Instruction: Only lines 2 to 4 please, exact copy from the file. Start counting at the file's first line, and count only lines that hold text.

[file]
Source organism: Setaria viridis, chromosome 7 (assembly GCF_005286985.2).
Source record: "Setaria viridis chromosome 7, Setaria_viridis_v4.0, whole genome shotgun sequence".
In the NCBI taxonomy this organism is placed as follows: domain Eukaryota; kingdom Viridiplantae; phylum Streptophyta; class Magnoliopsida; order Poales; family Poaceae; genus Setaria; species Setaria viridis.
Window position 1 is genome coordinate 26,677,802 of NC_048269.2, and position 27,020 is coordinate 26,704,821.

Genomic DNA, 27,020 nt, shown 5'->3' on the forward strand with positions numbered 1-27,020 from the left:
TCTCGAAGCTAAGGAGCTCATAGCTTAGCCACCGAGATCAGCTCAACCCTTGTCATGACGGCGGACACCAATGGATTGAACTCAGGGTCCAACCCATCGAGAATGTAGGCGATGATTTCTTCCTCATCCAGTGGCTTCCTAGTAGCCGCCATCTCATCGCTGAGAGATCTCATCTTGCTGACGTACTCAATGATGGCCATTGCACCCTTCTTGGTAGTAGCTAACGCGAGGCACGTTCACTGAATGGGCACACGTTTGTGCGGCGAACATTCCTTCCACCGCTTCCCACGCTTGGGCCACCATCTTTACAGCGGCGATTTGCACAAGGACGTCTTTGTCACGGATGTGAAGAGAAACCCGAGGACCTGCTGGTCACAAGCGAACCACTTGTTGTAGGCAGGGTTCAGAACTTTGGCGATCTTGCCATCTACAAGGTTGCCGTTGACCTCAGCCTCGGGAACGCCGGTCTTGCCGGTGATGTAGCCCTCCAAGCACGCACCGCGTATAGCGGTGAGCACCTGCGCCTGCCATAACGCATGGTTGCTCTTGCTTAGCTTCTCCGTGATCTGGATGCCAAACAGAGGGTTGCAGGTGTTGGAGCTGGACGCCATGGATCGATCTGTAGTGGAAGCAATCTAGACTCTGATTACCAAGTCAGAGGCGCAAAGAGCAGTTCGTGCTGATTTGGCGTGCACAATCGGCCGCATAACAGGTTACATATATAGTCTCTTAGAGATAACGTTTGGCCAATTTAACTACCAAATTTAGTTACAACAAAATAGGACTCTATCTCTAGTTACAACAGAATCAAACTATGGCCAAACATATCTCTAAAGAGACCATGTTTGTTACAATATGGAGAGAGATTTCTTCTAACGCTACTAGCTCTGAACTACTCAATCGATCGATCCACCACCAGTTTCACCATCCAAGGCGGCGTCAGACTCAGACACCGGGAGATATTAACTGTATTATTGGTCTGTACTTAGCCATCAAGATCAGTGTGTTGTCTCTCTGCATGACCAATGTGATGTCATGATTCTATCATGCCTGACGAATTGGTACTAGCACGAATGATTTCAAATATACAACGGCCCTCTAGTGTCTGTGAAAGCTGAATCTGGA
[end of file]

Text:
Source record: "Setaria viridis chromosome 7, Setaria_viridis_v4.0, whole genome shotgun sequence".
In the NCBI taxonomy this organism is placed as follows: domain Eukaryota; kingdom Viridiplantae; phylum Streptophyta; class Magnoliopsida; order Poales; family Poaceae; genus Setaria; species Setaria viridis.
Window position 1 is genome coordinate 26,677,802 of NC_048269.2, and position 27,020 is coordinate 26,704,821.